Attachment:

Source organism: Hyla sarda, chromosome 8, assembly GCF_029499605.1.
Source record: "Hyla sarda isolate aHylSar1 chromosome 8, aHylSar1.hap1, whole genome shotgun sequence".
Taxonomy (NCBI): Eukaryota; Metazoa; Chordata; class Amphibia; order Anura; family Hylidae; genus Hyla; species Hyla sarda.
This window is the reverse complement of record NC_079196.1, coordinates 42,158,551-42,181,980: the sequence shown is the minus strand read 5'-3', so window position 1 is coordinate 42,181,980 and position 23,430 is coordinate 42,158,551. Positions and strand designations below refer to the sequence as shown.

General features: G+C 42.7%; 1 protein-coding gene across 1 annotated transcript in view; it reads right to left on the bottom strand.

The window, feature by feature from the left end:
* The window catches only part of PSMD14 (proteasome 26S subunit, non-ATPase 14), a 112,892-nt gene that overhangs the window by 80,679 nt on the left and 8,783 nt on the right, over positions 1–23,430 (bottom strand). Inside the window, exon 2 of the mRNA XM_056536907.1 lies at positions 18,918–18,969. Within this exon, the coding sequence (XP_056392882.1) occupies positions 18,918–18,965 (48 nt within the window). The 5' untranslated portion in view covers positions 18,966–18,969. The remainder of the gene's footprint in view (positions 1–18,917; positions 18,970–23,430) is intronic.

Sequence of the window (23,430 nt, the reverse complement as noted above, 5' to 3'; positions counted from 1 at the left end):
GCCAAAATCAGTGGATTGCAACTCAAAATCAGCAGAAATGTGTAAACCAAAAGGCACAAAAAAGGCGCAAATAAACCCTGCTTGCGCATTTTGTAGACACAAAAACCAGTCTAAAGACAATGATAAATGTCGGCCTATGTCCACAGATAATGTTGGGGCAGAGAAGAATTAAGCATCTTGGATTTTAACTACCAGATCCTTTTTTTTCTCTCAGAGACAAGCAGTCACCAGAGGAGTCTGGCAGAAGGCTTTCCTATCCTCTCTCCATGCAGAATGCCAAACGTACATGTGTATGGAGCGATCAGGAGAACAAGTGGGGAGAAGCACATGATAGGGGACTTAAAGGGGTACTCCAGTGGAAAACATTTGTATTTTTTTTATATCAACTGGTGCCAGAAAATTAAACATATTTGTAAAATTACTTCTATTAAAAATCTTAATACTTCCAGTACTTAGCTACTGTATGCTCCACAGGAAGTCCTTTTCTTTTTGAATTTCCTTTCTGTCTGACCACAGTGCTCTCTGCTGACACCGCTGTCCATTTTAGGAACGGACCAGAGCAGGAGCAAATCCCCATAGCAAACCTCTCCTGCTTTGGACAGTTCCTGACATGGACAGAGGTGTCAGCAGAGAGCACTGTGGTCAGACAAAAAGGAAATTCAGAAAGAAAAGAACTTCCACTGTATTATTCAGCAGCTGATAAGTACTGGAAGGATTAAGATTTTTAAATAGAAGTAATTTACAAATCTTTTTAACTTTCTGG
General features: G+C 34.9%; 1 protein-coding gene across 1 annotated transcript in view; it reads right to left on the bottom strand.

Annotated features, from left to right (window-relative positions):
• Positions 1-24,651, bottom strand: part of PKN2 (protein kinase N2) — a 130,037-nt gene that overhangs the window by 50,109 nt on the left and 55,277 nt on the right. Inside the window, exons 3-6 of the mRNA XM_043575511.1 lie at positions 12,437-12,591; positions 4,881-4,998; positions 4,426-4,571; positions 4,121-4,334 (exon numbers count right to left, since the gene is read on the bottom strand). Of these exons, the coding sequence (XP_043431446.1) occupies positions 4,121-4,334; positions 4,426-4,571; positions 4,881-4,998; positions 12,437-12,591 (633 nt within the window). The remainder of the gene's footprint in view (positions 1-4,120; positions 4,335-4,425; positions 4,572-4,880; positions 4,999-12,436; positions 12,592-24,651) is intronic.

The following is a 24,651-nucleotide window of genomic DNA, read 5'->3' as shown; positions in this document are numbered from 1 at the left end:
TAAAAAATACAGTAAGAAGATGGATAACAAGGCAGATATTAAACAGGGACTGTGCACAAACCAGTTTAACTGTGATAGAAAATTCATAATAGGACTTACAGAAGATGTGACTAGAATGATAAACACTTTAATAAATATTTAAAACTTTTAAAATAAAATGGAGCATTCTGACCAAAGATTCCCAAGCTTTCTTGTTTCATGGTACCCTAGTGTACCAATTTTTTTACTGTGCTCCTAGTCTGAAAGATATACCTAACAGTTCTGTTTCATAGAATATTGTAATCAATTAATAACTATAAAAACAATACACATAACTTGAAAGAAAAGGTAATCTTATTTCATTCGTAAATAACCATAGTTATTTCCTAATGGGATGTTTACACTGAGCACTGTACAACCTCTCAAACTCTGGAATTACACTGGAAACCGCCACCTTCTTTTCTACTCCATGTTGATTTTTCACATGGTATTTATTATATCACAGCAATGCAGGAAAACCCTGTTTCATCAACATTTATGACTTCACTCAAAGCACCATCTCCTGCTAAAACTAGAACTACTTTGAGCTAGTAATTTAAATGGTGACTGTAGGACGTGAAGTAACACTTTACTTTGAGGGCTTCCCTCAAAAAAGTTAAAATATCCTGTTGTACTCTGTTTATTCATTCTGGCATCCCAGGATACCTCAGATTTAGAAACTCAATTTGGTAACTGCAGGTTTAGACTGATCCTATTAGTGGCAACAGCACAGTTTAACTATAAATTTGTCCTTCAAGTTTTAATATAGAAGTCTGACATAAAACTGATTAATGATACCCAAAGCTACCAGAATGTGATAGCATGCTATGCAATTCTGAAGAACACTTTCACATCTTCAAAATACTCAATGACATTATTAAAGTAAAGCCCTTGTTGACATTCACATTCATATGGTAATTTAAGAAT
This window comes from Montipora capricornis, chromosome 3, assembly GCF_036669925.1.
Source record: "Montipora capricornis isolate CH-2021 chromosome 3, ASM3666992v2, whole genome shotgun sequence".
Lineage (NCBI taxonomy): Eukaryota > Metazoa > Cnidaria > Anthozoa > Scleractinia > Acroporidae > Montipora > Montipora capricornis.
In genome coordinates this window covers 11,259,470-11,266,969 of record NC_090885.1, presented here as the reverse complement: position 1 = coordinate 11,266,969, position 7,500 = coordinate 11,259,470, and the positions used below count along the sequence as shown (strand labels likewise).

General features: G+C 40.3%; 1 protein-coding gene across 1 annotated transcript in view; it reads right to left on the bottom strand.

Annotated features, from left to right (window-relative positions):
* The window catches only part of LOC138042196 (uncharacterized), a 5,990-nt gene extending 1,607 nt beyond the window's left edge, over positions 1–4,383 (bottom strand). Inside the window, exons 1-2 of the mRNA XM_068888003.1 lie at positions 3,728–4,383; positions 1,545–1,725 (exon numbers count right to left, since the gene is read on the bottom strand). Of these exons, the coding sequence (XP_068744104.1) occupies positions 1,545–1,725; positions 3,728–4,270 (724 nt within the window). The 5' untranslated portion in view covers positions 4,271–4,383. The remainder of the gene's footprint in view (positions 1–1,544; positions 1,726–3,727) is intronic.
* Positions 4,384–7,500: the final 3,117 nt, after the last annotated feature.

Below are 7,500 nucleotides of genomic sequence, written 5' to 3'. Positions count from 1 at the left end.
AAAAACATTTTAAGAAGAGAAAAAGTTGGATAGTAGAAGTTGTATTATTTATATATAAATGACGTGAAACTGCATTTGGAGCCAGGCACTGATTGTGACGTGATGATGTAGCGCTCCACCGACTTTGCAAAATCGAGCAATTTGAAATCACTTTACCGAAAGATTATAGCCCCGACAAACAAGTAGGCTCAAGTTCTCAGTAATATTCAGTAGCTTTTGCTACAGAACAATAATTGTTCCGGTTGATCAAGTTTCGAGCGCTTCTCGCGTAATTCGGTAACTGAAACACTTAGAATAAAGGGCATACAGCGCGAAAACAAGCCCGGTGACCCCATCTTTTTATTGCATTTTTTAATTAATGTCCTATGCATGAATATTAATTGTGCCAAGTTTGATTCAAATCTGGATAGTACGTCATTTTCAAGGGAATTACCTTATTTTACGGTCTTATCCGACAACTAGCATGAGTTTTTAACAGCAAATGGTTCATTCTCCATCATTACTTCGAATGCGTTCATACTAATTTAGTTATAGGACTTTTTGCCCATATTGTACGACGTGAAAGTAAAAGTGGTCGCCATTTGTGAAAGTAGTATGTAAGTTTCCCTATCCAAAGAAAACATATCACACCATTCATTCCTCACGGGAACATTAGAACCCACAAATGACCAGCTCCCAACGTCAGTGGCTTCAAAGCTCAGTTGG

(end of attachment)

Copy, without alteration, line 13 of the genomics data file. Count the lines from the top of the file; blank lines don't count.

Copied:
The following is a 24,651-nucleotide window of genomic DNA, read 5'->3' as shown; positions in this document are numbered from 1 at the left end: